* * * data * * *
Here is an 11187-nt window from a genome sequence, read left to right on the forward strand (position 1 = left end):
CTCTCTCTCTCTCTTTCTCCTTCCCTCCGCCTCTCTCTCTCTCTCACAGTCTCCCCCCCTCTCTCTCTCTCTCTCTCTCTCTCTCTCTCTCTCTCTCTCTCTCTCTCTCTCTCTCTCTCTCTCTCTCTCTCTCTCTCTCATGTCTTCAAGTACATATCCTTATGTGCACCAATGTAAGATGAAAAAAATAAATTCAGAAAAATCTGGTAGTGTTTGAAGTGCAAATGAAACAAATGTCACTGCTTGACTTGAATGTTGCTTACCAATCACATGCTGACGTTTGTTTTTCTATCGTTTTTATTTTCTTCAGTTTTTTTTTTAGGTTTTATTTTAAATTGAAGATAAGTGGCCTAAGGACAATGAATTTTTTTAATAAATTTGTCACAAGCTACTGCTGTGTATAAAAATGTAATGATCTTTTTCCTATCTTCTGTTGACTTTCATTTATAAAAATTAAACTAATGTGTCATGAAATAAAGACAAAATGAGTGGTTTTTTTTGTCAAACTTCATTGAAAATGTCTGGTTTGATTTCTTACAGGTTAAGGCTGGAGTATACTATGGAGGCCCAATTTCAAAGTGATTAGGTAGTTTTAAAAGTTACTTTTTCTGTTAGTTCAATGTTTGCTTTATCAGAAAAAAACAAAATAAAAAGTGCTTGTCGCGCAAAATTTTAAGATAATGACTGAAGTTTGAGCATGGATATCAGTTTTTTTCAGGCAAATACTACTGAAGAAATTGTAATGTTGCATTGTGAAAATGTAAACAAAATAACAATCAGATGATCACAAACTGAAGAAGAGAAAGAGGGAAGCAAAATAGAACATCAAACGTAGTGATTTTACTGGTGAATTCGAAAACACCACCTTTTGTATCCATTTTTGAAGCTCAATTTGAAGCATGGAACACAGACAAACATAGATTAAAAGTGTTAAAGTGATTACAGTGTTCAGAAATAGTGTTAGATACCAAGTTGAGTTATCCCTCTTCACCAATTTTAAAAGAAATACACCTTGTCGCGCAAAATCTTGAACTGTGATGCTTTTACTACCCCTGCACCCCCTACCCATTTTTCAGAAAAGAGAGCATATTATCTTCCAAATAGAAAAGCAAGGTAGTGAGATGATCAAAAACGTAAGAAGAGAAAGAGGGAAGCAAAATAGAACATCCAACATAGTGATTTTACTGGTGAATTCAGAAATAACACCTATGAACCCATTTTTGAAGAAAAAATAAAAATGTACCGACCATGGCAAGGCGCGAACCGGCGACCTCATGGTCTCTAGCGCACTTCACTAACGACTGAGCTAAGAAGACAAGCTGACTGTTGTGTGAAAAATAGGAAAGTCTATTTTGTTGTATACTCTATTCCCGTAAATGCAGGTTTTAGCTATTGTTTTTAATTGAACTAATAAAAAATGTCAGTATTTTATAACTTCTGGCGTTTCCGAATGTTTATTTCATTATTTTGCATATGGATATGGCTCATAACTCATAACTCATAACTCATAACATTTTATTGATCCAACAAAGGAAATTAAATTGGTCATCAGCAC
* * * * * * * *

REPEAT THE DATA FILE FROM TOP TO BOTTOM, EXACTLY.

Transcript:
Here is an 11187-nt window from a genome sequence, read left to right on the forward strand (position 1 = left end):
CTCTCTCTCTCTCTTTCTCCTTCCCTCCGCCTCTCTCTCTCTCTCACAGTCTCCCCCCCTCTCTCTCTCTCTCTCTCTCTCTCTCTCTCTCTCTCTCTCTCTCTCTCTCTCTCTCTCTCTCTCTCTCTCTCTCTCTCTCATGTCTTCAAGTACATATCCTTATGTGCACCAATGTAAGATGAAAAAAATAAATTCAGAAAAATCTGGTAGTGTTTGAAGTGCAAATGAAACAAATGTCACTGCTTGACTTGAATGTTGCTTACCAATCACATGCTGACGTTTGTTTTTCTATCGTTTTTATTTTCTTCAGTTTTTTTTTTAGGTTTTATTTTAAATTGAAGATAAGTGGCCTAAGGACAATGAATTTTTTTAATAAATTTGTCACAAGCTACTGCTGTGTATAAAAATGTAATGATCTTTTTCCTATCTTCTGTTGACTTTCATTTATAAAAATTAAACTAATGTGTCATGAAATAAAGACAAAATGAGTGGTTTTTTTTGTCAAACTTCATTGAAAATGTCTGGTTTGATTTCTTACAGGTTAAGGCTGGAGTATACTATGGAGGCCCAATTTCAAAGTGATTAGGTAGTTTTAAAAGTTACTTTTTCTGTTAGTTCAATGTTTGCTTTATCAGAAAAAAACAAAATAAAAAGTGCTTGTCGCGCAAAATTTTAAGATAATGACTGAAGTTTGAGCATGGATATCAGTTTTTTTCAGGCAAATACTACTGAAGAAATTGTAATGTTGCATTGTGAAAATGTAAACAAAATAACAATCAGATGATCACAAACTGAAGAAGAGAAAGAGGGAAGCAAAATAGAACATCAAACGTAGTGATTTTACTGGTGAATTCGAAAACACCACCTTTTGTATCCATTTTTGAAGCTCAATTTGAAGCATGGAACACAGACAAACATAGATTAAAAGTGTTAAAGTGATTACAGTGTTCAGAAATAGTGTTAGATACCAAGTTGAGTTATCCCTCTTCACCAATTTTAAAAGAAATACACCTTGTCGCGCAAAATCTTGAACTGTGATGCTTTTACTACCCCTGCACCCCCTACCCATTTTTCAGAAAAGAGAGCATATTATCTTCCAAATAGAAAAGCAAGGTAGTGAGATGATCAAAAACGTAAGAAGAGAAAGAGGGAAGCAAAATAGAACATCCAACATAGTGATTTTACTGGTGAATTCAGAAATAACACCTATGAACCCATTTTTGAAGAAAAAATAAAAATGTACCGACCATGGCAAGGCGCGAACCGGCGACCTCATGGTCTCTAGCGCACTTCACTAACGACTGAGCTAAGAAGACAAGCTGACTGTTGTGTGAAAAATAGGAAAGTCTATTTTGTTGTATACTCTATTCCCGTAAATGCAGGTTTTAGCTATTGTTTTTAATTGAACTAATAAAAAATGTCAGTATTTTATAACTTCTGGCGTTTCCGAATGTTTATTTCATTATTTTGCATATGGATATGGCTCATAACTCATAACTCATAACTCATAACATTTTATTGATCCAACAAAGGAAATTAAATTGGTCATCAGCAC